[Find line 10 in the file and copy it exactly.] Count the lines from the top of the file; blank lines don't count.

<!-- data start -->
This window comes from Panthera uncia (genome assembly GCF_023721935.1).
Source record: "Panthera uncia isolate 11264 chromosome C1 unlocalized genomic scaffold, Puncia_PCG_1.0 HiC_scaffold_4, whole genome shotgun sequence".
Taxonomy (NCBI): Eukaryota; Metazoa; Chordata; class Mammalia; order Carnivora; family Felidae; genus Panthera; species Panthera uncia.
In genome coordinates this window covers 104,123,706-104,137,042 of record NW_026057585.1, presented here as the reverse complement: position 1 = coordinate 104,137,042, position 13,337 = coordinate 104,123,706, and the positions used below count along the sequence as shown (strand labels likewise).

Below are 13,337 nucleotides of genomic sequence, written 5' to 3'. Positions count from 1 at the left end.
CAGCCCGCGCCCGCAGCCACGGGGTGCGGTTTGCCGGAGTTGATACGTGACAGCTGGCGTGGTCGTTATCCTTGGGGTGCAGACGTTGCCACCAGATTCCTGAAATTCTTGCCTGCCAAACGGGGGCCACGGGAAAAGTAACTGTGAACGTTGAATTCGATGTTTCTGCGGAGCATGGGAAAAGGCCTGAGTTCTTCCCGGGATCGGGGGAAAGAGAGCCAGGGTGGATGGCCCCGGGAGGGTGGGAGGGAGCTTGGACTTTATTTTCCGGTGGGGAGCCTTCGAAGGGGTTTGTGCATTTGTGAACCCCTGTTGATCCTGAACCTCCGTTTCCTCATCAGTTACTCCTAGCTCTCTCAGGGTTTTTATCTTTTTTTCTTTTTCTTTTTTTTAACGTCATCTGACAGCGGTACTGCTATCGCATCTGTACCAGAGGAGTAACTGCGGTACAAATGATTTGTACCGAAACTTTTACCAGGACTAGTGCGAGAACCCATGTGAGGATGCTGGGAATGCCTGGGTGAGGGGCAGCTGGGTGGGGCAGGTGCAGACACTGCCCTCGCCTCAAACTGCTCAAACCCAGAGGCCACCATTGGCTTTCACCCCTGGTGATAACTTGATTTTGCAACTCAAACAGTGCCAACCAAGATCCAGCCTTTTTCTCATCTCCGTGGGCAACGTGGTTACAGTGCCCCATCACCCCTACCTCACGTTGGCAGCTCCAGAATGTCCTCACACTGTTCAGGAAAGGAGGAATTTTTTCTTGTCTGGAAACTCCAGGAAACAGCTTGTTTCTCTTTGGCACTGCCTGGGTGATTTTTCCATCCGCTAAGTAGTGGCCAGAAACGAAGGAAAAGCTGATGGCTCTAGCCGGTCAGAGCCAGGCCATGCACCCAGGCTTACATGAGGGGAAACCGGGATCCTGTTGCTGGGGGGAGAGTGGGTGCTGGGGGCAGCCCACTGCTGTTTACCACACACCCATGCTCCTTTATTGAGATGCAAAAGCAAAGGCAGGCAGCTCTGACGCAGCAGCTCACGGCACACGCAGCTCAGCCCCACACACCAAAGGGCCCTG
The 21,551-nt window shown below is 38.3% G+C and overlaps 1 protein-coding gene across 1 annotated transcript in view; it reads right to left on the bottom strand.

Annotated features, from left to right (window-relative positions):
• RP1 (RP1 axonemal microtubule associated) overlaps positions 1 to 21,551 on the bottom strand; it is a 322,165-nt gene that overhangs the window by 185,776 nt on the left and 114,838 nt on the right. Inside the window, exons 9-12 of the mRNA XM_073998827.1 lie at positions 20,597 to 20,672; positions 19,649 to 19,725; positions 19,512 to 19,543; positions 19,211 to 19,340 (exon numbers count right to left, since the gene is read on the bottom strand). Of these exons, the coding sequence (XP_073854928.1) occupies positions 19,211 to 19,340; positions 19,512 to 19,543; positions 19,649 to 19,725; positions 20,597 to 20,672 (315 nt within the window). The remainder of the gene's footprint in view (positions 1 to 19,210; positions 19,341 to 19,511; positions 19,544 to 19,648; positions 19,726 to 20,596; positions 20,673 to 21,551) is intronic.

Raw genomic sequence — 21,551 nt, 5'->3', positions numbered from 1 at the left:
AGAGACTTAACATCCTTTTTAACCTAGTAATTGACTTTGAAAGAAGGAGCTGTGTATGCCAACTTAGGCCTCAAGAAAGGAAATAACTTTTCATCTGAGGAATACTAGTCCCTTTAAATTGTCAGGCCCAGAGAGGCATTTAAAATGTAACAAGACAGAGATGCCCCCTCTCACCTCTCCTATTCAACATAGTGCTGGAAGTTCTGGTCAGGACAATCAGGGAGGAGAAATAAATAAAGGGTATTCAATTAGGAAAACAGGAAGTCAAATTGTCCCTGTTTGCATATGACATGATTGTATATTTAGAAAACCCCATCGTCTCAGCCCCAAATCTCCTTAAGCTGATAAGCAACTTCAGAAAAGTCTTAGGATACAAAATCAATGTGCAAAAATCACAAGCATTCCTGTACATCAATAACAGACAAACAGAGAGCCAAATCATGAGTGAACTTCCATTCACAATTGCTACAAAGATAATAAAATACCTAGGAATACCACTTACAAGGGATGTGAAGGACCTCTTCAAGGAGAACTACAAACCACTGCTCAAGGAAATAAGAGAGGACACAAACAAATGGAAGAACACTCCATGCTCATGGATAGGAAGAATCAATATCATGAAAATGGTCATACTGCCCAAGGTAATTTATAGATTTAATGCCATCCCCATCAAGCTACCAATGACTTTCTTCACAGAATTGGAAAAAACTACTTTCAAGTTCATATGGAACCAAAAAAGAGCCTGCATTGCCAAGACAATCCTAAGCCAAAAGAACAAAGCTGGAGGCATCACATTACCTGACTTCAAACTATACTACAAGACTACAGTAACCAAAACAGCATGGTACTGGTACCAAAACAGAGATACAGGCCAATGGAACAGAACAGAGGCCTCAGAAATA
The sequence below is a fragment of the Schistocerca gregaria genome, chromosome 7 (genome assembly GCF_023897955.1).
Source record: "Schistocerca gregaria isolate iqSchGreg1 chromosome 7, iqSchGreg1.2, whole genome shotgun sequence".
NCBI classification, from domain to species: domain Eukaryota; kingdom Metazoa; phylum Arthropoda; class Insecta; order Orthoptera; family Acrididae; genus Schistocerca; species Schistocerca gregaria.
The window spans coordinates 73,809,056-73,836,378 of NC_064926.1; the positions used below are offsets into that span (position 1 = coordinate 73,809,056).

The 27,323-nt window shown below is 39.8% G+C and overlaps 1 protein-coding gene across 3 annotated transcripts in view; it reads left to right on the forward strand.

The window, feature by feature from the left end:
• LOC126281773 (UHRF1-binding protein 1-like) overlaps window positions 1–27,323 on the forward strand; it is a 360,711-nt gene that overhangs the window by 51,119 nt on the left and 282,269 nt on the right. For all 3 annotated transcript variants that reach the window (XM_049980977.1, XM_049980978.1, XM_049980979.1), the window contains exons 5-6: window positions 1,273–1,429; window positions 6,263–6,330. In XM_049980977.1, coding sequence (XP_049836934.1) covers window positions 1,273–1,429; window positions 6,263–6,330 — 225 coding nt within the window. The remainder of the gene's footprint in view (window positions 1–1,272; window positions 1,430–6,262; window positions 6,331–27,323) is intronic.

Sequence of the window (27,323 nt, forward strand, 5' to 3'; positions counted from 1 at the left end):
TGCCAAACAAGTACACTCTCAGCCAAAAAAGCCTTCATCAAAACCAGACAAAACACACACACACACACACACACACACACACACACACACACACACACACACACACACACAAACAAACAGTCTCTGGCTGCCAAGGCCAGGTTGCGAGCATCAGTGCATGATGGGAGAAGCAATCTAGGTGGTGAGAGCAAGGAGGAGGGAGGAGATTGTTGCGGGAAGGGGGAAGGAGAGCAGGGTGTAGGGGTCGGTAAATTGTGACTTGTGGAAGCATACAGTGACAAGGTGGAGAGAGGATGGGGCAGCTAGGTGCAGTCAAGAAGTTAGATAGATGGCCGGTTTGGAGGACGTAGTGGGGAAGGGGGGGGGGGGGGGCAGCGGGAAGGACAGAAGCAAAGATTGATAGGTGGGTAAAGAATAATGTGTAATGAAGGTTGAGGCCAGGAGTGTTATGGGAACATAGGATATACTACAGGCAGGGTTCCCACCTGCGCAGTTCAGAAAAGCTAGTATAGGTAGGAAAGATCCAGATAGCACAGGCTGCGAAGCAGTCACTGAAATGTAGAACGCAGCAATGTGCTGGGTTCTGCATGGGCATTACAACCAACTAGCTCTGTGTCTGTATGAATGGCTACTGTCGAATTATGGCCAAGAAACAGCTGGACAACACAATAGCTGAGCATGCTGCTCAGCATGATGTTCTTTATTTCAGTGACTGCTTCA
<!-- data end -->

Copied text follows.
Raw genomic sequence — 21,551 nt, 5'->3', positions numbered from 1 at the left: